D&D General What Would Be Your "Iconic D&D Campaign?"


I vaguely remember starting a thread like this some years ago, but have no idea what it was called or much memory as to its content. While replying to the Megadungeons thread, the question arose: How would I design a full D&D campaign (levels 1-20) with the design goal of including as many iconic D&D elements as possible, in a cohesive and interesting manner?

When I say "as many iconic D&D elements as possible," I don't mean an attempt to include all possible tropes, memes, unique qualities of D&D canon...that would be impossible. But how would a full campaign look that tried to "umbrella" the diversity of D&D ideas and iconic tropes?

Or more to the point, how would you do this?

Shortly after having the initial idea, I realized the obvious: there is no one way to do this, and if twenty people reply to this thread, we'll have twenty different campaigns. That's the point. There's no one true iconic D&D campaign, but what is yours? What elements are crucial? What are your favorite "D&Disms" and how would you integrate them into a cohesive (or not) whole? What must be included and what can you live without?

Another angle at this might be: if you could design the "D&D campaign to end all D&D campaigns" that you could run--or play in--which would touch upon as many of your favorite D&Disms as possible, what would it look like?

I know that for most of us, this is an impossible task--not only because we probably can't fit everything into one campaign without it being the "Soup of Too Many Ingredients"--but also, and perhaps moreso, because I'm sure we can all imagine different campaigns that we would love to play, a variety of styles and themes. But the point here is to try to do the impossible, to envision that One Campaign To Rule Them All. Give it a shot.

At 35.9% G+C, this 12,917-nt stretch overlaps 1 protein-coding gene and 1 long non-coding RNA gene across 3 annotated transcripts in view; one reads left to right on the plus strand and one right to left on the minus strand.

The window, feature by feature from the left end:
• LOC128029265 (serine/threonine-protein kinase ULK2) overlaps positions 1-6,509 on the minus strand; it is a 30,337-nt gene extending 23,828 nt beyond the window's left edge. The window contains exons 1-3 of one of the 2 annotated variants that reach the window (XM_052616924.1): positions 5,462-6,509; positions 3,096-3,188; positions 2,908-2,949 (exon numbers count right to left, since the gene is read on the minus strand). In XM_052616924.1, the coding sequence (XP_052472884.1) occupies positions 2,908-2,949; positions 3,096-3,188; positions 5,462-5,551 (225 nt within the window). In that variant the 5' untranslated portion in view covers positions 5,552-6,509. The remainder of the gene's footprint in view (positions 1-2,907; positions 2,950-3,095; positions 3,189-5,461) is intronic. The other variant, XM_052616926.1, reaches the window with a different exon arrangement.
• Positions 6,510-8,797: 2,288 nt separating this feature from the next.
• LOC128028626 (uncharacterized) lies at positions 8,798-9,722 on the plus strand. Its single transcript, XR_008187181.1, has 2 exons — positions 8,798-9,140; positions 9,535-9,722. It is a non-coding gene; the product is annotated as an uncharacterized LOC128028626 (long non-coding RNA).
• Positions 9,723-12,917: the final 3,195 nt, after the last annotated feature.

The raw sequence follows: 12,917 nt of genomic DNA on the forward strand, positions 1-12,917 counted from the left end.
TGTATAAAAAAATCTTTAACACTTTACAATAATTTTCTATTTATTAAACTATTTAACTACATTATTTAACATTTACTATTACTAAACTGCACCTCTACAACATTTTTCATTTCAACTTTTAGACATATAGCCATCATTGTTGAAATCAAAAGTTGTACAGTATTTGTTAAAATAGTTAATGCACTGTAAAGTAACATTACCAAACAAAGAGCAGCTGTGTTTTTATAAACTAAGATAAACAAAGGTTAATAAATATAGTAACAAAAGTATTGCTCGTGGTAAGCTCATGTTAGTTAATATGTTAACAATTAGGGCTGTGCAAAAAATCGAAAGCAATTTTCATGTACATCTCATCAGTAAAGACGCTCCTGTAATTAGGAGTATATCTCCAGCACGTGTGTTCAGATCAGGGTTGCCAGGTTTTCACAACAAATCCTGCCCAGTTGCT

I look forward to your responses (and maybe I'll take a stab at it a bit later).

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Doug McCrae

Points of light post-apocalyptic* fantasy Europe with medieval technology

Dungeon, urban, wilderness – temperate, wilderness – exotic (such as desert, arctic, or jungle), other planes

Bandits/thieves, orcs or other savage humanoids, undead, demons, dragons, a BBEG that's one of the last three or an evil god.

Overarching plots and themes**:
Mysteries of the Ancients, The Grand Alliance of Monsters***, The Macguffin of Many Parts, Open a portal to Hell, Wake up Cthulhu

Other stuff:
Magic items are essential ofc but I don't think any particular ones are absolutely necessary. Magic swords are cool, obv.

*The apocalypse happened a long time ago and civilisation is starting to recover, but most of the world is still monster-infested wilderness.
**Not all in the same campaign, but at least one or two. Mysteries of the Ancients is practically essential to D&D imo.
***Includes the 'Genghis Khan but an orc' unites the tribes bit.
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Tales and Chronicles

Jewel of the North, formerly know as vincegetorix
I think LMoP and Tyranny of Dragons hits a lot of the tropes, but I like the later to be more of a sandbox.